My Flight of Self Discovery

I just returned from a whirlwind, solo flight RT from Indianapolis, Indiana to Dallas/Ft. Worth, Texas. Once there, my Decathlon and I circled the enormous metroplex, 180 miles +/-, and poked ourselves in and out under the Class B Airspace as we saw fit. Ground covered; approx 1,700 statute miles in 3 days.

Happy to be on this unexpected adventure!

My decision to fly to Texas Monday afternoon came out of nowhere and was totally spur-of-the-moment. It was not planned and was brought on by a single text message I received the day before that included this picture.

“Bought a turbo Lance yesterday. In Dalhart TX this a.m.”  To which I promptly replied “I love Texas!” Then I forgot about it.

Or at least I thought I forgot about it. But the next day that picture kept popping to mind – the beautiful sunrise, the flat Texas landscape, the pretty t-tailed Lance …. and how lucky he was to be flying across Texas. By late morning, thoughts of me flying around Texas started coming to mind but I kept pushing them away. I had stuff to do this week. Important stuff – haha!!  And I’d signed up for a RAF STOL class in Illinois on Friday/Saturday that I was very excited about. No way was I taking off and flying to Texas on a whim.

Forward ahead to 2:55 p.m., and my bag was packed, WingX updated, course charted, Decathlon pre-flighted and I was climbing out of MQJ southwest bound. 🙂 My thought. “OMG, what in the world am I doing??!!”

Reflections on my flight:

  • Doing the same old thing is easy and comforting. It takes guts and gumption to fly out of my box. Truth is, I can fly 75 – 100 miles away from home base and it’s no big deal. But a seriously long cross-country takes planning and confidence. Glad I did it!

    Near Texas, Arkansas, Oklahoma state lines

  • Flying. I still have moments of fear after all these years. I’m the first to acknowledge I don’t have all the answers. I keep current, read up and fly often. But still, my palms can sweat approaching a new airport. I’m edgy leaning the engine waiting to hear it run rough. I don’t relax until I’m at my altitude, on-course, have it level, prop, rpm & mixture set (doesn’t matter if I’m leveling at 2000′ or 8000′). A loose wire causes my oil pressure gauge to jump around – so does my heart rate. I am NOT a super pilot, I just love to fly!

I’m up there alone – you bet, I’m watching it all.

  • A 1,700 mile cross-country is just a bunch of small hops, connected. I really love flying cross-country but in unfamiliar territory my immediate goal is to get to the next airport in front of me.

  • I don’t have to follow the pink line. One of the benefits of being solo and PIC is going wherever I want on my own schedule. On this trip, it was incredibly empowering to decide on-the-fly whether I’d land at this airport, or that airport.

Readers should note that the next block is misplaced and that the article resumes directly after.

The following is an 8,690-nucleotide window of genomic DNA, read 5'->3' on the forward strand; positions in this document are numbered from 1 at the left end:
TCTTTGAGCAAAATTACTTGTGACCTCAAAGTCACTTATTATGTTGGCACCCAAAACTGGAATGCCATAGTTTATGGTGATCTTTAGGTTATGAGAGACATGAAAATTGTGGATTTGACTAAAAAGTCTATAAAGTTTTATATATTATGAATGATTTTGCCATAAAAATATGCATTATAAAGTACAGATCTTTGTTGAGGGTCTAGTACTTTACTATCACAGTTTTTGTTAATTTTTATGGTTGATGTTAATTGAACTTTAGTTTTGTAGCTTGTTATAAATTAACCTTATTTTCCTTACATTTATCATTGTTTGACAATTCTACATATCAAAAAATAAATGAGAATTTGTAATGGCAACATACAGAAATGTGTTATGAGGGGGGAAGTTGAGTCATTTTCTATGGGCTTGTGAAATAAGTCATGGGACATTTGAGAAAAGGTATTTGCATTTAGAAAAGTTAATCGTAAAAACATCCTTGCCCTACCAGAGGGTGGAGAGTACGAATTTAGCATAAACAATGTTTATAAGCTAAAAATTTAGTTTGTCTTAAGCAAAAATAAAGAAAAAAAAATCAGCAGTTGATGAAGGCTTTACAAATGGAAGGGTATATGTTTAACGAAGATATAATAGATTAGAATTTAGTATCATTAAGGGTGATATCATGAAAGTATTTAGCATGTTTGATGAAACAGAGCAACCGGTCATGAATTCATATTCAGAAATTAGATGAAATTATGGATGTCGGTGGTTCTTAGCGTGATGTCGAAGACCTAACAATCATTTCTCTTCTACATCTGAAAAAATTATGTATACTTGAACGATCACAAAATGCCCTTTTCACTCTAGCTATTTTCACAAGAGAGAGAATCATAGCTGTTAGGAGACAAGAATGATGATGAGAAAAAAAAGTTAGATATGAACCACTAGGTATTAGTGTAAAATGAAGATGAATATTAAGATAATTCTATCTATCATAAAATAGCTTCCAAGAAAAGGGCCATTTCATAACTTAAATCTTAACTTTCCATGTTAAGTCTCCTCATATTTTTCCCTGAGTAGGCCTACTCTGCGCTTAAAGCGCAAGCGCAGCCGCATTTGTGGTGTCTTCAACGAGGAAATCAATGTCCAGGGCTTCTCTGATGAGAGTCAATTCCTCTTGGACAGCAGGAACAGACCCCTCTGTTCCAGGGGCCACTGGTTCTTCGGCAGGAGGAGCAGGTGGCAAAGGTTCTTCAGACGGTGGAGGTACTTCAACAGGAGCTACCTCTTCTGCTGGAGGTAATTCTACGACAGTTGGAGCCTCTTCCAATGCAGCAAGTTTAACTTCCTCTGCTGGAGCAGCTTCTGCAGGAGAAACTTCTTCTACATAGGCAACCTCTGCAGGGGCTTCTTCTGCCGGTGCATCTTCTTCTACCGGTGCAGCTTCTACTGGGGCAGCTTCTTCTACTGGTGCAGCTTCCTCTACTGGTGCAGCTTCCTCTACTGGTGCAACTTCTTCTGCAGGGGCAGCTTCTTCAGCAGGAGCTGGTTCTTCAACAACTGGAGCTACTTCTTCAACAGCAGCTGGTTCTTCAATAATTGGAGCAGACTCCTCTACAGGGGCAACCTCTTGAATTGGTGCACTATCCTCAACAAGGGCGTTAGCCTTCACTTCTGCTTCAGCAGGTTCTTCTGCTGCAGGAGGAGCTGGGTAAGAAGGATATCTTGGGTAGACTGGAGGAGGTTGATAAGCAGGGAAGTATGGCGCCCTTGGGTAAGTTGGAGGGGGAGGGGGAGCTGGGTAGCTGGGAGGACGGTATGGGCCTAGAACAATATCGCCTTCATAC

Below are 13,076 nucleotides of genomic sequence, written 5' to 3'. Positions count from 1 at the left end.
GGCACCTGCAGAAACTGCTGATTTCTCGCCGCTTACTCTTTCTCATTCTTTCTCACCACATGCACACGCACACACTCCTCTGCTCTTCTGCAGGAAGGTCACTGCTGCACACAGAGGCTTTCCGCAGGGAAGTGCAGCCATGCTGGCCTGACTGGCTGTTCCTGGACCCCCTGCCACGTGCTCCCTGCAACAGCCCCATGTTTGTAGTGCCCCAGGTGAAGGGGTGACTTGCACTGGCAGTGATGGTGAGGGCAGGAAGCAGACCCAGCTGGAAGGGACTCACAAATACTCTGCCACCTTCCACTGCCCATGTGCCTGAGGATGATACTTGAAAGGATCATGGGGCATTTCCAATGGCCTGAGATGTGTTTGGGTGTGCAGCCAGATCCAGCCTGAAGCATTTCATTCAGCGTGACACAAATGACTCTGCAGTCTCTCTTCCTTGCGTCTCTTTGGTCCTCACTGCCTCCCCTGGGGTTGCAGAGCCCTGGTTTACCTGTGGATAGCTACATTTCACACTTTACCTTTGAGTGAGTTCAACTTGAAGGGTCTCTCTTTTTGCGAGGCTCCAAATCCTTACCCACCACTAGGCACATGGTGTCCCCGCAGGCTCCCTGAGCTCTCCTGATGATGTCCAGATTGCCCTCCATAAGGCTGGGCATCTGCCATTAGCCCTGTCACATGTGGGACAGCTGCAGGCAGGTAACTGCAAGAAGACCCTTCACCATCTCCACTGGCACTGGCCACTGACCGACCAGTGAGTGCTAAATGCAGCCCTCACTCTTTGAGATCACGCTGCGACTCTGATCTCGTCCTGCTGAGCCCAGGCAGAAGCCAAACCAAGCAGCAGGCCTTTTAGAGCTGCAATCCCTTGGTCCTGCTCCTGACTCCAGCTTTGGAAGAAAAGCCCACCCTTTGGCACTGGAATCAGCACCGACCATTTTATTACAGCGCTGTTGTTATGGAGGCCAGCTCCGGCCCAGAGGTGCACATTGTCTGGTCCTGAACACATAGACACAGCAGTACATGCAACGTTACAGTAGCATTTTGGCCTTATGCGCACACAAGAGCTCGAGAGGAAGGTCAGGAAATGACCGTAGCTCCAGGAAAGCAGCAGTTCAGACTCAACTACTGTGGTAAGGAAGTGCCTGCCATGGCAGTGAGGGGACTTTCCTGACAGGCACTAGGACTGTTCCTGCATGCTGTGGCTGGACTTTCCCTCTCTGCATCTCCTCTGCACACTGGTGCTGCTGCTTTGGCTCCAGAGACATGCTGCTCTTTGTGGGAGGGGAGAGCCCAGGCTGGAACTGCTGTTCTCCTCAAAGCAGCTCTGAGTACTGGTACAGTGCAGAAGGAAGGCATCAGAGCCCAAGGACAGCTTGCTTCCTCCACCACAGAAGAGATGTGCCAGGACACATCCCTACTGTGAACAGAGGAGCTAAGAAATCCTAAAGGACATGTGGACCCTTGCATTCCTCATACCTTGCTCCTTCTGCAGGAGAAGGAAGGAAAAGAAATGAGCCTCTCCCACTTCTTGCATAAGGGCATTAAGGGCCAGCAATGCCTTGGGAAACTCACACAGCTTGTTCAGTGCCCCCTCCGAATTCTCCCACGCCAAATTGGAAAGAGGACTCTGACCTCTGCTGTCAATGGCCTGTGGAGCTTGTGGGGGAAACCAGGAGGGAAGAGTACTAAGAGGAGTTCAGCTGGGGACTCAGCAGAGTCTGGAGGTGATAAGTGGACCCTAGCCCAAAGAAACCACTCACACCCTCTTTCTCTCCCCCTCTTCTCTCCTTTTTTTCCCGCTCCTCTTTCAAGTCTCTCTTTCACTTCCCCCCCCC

I’m flying southbound and suddenly realize I’m overflying Scott Glover’s home base and Midwest America Flight Museum at Mount Pleasant, TX. No problem. 5 Minutes later I’m on the ground and taxiing in.

  • Facebooking made this trip spectacular. A few quick and simple Facebook posts, usually airborne, opened doors for me all the way there and back. I stayed overnight with Facebook friends who saw I was on my way and offered up accommodations. People fed me, drove me, entertained me and made it an awesome adventure.

Lupita Wisener and Jamy Spradlin at Mineola-Wisener Field posed pretty with my Decathlon. Via Facebook, they welcomed me, took me out for a wonderful lunch and gave me a personal museum tour. One of the highlights of my trip.

  • When you’re traveling alone, talk to those who surround you. At my Walnut Ridge Airport stop I found myself alone in the body of a retired Boeing 737, now “The Parachute Inn Restaurant”. On my return flight I had Kennett, MO set as a refueling stop but luckily I heard someone reporting downwind for Walnut Ridge Airport. Cool! I remembered they have a restaurant and museum on the field. I scrambled, veered to the N.W and was soon on the ground. Fuel is a little pricier but I was willing pay the difference for an “experience” and boy, did I get one! Not long into a conversation with a gentleman and his wife, I discovered much. She was a pilot who had done most of the flying that day and he was a retired U-2 pilot who flew secret missions for the CIA. You truly never know who’s sitting right across from you.

In the cockpit of a retired Boeing 737 at Walnut Ridge Airport’s Parachute Inn Restaurant.

  • I trust myself, my airplane and my abilities. I fly often. I fly in a variety of wx conditions. I listen to other pilots and learn from their experiences. I read what I can and participate in continuing education when possible. Stay current. Stay engaged. I can do this ladies, and so can you!

I made it back to Indy Thursday evening for our EAA Chapter 1121 dinner Meeting and plenty of time to get to the Havana, IL RAF STOL class on Friday. Unfortunately, the RAF didn’t get the numbers needed so it was cancelled. If you’re in the midwest and interested in a STOL class, they tell me Spring of 2018 it will happen. Havana. Illinois. STOL. Be there!